8A35.10 - Celestial Sphere
No preparation necessary. 12, 16, and 30 inch celestial spheres are available. The ecliptic and celestial planes are painted on the 12 inch globes with fluorescent paint and may have to be touched up occasionally. The longitude and latitude lines are drawn on the 12 inch globes with permanent overhead projector pens and may also need to be touched up occasionally.
Colored tape was used on the larger two globes for the ecliptic and celestial plane lines.
- Joe Heafner, "A Primer on Some Celestial Geometry", TPT, Vol. 57, #4, Apr. 2019, p. 246.
- R. H. Garstang, "A Sky Map", TPT, Vol. 25, #7, Oct. 1987, p. 438.
- Dinah L. Moche and Thomas Como, "Versatile Celestial Globe for Introductory Astronomy", TPT, Vol. 18, #6, Sept. 1980, p. 465.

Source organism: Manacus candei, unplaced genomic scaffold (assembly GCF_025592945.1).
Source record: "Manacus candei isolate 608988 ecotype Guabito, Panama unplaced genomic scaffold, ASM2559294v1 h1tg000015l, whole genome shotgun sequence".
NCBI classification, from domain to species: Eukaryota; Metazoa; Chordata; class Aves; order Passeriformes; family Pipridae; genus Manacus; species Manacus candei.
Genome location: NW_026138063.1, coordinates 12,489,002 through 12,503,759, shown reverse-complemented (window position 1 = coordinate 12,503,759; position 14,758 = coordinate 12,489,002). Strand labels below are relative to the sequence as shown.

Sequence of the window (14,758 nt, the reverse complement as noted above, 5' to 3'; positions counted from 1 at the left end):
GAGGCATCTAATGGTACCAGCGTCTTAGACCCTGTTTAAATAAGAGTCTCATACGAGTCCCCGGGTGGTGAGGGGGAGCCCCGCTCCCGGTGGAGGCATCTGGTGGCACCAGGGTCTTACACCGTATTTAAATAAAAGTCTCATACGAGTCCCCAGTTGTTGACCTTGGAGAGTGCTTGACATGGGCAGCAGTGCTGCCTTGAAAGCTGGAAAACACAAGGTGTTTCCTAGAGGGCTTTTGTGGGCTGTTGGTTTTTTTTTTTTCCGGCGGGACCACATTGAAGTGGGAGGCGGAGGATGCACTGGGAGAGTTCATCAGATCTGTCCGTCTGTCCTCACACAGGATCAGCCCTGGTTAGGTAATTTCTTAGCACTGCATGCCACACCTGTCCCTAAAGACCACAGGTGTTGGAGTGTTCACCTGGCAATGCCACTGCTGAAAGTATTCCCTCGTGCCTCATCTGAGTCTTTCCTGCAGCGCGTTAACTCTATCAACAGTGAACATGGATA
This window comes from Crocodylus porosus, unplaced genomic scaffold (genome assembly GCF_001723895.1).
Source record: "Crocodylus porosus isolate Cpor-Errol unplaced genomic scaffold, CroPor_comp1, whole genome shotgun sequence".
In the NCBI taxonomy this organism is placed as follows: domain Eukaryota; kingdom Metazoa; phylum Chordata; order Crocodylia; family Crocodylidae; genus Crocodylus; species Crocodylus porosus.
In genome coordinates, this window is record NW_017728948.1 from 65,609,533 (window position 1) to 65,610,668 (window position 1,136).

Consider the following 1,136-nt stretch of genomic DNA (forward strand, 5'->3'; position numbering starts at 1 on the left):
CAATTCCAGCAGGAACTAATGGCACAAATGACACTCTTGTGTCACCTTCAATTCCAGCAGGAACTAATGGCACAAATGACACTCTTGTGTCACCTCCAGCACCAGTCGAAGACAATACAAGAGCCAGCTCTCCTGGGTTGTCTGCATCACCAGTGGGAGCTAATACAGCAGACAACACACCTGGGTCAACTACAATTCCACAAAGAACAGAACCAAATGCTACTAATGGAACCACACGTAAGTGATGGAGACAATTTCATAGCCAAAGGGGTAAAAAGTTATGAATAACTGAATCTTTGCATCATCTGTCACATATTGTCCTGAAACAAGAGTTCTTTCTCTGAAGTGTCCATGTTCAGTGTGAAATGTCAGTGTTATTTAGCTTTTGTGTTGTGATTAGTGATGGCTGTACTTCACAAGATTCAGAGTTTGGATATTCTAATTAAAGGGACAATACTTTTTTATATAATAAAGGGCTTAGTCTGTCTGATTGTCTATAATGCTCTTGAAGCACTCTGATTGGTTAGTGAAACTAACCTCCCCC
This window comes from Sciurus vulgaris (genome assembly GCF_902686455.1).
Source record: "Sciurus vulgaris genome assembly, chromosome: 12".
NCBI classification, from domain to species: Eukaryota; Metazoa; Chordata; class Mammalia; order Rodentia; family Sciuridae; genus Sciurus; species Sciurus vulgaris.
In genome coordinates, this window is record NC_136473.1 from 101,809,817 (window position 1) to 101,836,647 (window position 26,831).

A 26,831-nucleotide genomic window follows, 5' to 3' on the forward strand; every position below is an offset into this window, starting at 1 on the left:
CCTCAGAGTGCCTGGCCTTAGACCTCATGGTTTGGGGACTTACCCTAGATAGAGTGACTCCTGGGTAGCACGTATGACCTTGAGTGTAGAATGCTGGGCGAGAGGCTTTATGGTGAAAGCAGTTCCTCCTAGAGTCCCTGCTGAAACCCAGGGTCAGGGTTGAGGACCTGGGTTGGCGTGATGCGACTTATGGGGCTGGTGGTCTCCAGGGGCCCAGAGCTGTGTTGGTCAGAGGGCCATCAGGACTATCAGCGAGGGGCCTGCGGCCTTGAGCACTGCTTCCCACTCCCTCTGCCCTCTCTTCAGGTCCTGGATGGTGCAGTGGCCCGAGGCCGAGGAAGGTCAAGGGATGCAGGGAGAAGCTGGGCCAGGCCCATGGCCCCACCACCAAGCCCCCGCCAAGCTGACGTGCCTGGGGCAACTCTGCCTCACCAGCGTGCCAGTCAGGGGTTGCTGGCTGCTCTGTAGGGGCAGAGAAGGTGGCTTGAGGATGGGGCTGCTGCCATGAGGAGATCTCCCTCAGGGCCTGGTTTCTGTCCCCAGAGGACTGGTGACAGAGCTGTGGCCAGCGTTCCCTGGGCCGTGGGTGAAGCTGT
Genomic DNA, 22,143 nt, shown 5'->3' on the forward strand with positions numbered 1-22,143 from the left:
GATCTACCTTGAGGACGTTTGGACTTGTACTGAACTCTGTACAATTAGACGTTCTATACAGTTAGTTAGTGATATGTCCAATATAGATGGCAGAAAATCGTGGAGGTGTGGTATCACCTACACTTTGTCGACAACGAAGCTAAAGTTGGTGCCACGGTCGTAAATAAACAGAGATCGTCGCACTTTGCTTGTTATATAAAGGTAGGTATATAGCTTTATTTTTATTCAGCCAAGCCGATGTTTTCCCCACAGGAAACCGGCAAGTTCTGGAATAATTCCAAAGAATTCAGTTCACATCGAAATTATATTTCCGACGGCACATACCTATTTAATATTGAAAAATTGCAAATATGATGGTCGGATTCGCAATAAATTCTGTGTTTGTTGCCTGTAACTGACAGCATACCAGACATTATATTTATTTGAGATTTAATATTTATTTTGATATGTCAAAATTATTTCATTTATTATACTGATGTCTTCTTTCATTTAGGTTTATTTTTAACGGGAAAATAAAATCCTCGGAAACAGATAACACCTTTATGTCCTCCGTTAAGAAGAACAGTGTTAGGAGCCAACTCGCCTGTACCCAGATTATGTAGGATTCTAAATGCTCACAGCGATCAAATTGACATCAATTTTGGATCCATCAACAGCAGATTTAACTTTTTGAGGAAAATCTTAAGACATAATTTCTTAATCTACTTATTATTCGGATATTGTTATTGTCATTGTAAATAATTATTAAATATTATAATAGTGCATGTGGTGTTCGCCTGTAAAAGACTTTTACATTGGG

- Jesse Pollard, "Astronomy and the Armillary", TPT, Vol. 10, #2, Feb. 1972, p. 96.
- N. M. Duller, "Always Inrtoduce the Selestial Sphere with a Companion Earth-Sun Figure", AJP, Vol. 73, #11, Nov. 2005, p. 1030.
- Hugo N. Swenson, "The Homocentric Spheres of Eudoxus", AJP, Vol. 31, #6, June 1963, p. 456.
- John Sternig, Robert I. Johnson, and Larry Ciupik, "Celestial Globes", Earth Science Astronomy.
- Janice VanCleave, "Sky Address", Constellations for Every Kid, p. 14 - 24.
- Janice VanCleave, "Use the North Star to Determine Where You Live on Earth", Super Science Challenges, p. 22 - 23.
- Janice VanCleave, "Demonstrate How the Sun Appears in Different Parts of the Sky During the Year", Super Science Challenges, p. 12 - 14.
- D.Tattersfield, "The Celestial Sphere, The Planets", Project & Demonstrations in Astronomy, p. 51.
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